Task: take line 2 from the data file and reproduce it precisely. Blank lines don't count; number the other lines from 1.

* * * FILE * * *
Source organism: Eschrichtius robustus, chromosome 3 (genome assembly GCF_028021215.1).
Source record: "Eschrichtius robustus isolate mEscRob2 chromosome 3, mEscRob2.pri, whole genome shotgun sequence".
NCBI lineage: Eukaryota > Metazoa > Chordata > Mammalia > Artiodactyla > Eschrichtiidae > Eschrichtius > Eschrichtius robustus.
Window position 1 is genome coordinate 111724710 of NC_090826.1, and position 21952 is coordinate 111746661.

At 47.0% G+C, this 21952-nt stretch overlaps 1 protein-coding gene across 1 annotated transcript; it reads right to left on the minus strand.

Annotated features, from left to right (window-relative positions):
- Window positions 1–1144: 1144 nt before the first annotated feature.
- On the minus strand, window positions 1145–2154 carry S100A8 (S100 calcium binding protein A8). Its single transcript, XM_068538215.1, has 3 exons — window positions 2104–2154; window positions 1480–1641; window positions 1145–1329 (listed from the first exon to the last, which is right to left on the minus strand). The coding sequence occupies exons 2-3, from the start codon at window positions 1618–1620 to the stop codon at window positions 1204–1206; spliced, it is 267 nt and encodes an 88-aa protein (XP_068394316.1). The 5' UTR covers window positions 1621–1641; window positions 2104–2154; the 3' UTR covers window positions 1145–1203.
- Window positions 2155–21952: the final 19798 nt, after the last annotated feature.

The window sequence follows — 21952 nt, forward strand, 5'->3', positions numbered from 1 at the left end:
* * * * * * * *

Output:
Source record: "Eschrichtius robustus isolate mEscRob2 chromosome 3, mEscRob2.pri, whole genome shotgun sequence".